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Suzanne Lacy

Suzanne Lacy is an American artist and activist who uses her work to tackle themes of gender violence, segregation, and other issues related to social justice. Her work combines “social practice art,” intended to involve communities in discussion or debate, and “new genre public art,” which is her term for public art that is created outside institutional structures to engage directly with an audience.

A former student of the iconic feminist artist, Judy Chicago, Suzanne Lacy first drew international attention with “Three Weeks in May,” an extended performance piece exhibited in May 1977 and later reenacted in 2013.  For the piece, she placed a large map of LA in the public shopping mall near City Hall. Every day for three weeks, she went to the police department’s central office to obtain the rape reports from the previous day and stamped them on the map. Additionally, she and a group of collaborators produced thirty events around LA, all relating to the theme of rape, garnering significant television and print media coverage for a topic normally considered taboo. 

This integrated, publicly confrontational approach is a recurring theme in Lacy’s work, drawing focus onto previously marginalized issues. In addition to rape, she has also tackled sexual violence, racism, aging, and class inequalities. Several of her projects, including Whisper, the Waves, the Wind, and its sequel, The Crystal Quilt, feature dramatic public performances involving hundreds of older women, focusing on the roles, needs, and inequities of gender and aging. More recent work in the United Kingdom has focused on bringing together Muslim and Christian communities in an abandoned mill to create a performance, resulting in a multiscreen video installation.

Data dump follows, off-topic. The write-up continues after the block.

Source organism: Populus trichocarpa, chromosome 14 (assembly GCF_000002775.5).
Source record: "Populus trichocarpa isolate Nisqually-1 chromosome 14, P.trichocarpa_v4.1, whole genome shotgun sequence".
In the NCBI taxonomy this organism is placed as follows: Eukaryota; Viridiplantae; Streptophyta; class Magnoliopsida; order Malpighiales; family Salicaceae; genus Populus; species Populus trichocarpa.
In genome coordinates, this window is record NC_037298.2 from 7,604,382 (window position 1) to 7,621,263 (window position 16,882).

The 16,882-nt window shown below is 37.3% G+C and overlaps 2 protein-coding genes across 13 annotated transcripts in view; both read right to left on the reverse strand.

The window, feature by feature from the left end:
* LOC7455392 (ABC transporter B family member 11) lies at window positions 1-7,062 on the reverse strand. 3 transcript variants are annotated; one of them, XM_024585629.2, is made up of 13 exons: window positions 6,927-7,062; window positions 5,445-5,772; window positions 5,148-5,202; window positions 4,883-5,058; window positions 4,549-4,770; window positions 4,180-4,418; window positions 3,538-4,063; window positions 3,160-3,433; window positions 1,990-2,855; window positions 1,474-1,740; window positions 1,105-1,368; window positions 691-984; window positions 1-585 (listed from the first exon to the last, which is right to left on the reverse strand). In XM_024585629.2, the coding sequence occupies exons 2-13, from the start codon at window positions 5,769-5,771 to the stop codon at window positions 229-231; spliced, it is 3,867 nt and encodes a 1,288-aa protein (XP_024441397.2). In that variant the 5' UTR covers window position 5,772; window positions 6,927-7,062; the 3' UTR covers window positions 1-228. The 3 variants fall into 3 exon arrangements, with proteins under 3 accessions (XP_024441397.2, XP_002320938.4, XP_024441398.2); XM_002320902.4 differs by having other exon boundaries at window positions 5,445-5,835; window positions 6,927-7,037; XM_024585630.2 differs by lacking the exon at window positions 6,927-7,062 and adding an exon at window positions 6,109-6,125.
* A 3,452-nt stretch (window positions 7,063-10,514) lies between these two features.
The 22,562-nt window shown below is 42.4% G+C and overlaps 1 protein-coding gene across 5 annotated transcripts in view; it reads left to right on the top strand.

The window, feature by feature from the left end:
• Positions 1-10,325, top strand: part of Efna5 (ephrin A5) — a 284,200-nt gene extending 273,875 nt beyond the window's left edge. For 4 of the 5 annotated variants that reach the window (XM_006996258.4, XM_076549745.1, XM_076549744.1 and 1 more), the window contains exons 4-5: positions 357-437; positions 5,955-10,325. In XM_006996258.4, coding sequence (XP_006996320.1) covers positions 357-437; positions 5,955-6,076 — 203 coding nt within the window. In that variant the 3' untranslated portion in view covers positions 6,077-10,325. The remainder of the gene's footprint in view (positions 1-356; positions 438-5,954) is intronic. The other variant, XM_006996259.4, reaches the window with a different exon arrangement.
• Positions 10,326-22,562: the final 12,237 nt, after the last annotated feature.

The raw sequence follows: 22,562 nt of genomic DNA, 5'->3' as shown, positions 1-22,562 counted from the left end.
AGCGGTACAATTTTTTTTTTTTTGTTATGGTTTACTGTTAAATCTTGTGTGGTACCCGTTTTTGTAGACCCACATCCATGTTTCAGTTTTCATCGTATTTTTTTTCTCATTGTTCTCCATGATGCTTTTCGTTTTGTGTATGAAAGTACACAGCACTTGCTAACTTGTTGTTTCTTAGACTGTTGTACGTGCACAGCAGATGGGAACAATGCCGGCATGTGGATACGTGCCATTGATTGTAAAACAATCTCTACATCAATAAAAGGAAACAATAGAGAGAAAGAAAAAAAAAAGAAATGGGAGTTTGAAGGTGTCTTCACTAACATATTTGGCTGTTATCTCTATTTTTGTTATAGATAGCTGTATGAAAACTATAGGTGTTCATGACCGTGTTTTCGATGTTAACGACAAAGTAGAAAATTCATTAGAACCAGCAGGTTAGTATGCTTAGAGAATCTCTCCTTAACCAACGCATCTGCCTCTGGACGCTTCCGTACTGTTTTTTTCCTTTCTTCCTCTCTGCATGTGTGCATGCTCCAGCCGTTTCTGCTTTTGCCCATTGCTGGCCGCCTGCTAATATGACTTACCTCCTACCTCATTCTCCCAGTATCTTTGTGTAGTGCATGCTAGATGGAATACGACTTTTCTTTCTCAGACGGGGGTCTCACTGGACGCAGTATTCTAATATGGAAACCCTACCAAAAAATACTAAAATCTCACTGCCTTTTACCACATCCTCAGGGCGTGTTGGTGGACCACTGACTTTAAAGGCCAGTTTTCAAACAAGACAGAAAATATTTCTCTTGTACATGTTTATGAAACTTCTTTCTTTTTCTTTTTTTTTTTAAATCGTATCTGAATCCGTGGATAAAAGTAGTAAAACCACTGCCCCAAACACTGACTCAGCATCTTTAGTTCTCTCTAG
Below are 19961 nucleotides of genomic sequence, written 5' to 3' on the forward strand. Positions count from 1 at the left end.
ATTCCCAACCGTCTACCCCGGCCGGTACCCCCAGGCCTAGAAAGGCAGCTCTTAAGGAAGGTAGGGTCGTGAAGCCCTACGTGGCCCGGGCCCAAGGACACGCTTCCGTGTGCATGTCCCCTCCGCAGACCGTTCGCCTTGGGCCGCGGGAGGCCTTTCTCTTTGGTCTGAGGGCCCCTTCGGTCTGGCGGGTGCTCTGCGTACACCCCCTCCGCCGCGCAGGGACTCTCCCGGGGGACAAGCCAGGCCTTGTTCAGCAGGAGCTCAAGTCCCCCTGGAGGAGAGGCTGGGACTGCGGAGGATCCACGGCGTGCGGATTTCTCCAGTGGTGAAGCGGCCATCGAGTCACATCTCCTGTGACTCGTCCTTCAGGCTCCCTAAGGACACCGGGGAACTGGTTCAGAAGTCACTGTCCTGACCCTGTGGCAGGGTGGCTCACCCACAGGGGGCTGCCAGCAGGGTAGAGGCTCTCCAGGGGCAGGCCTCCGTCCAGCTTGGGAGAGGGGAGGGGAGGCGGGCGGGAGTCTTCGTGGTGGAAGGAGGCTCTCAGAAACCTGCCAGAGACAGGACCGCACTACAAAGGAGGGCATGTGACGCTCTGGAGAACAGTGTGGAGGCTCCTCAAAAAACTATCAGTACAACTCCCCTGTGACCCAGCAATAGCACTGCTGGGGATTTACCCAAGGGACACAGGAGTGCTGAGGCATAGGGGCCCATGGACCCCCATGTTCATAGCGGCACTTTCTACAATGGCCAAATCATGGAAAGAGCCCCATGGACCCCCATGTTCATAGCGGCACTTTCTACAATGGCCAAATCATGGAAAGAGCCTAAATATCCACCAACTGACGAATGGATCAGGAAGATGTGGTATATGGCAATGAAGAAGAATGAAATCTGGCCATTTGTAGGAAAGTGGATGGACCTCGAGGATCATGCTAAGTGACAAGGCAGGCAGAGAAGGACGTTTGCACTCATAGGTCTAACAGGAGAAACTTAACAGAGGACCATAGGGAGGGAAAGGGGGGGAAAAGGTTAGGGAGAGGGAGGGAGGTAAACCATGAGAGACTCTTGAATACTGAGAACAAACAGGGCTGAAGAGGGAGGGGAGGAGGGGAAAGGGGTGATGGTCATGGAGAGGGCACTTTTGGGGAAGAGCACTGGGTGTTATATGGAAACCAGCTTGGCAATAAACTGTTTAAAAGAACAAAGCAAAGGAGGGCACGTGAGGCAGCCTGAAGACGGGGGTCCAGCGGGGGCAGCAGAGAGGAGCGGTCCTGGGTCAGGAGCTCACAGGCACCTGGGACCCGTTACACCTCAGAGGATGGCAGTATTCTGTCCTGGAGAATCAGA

Lacy’s work has been displayed at multiple major institutions. In 2019, the San Francisco Museum of Modern Art and the Yerba Buena Center for the Arts held her first major retrospective. In addition to her work as an artist, Lacy has also inspired generations through her writing and her educational positions including serving as the Dean of Fine Arts at California College of the Arts from 1987 to 1997, and previously as the Arts Commissioner of Oakland, CA. She currently teaches at the University of Southern California, Roski School of Art and Design. 

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62 | Finding Empathy, Making Art


Social Design Insights would like to thank all those who make our weekly show possible: Baruch Zeichner, our Producer and Sound Engineer, Donna Read, for producing our video content, and Leah Freidenrich, Director of the Curry Stone Foundation. Our theme music for 2018 is "Alright With Me" by Reggie Young from his album "Young Street." The break music is "Ordinary People" by Basia Trzetrzelewska from her album "London Warsaw New York."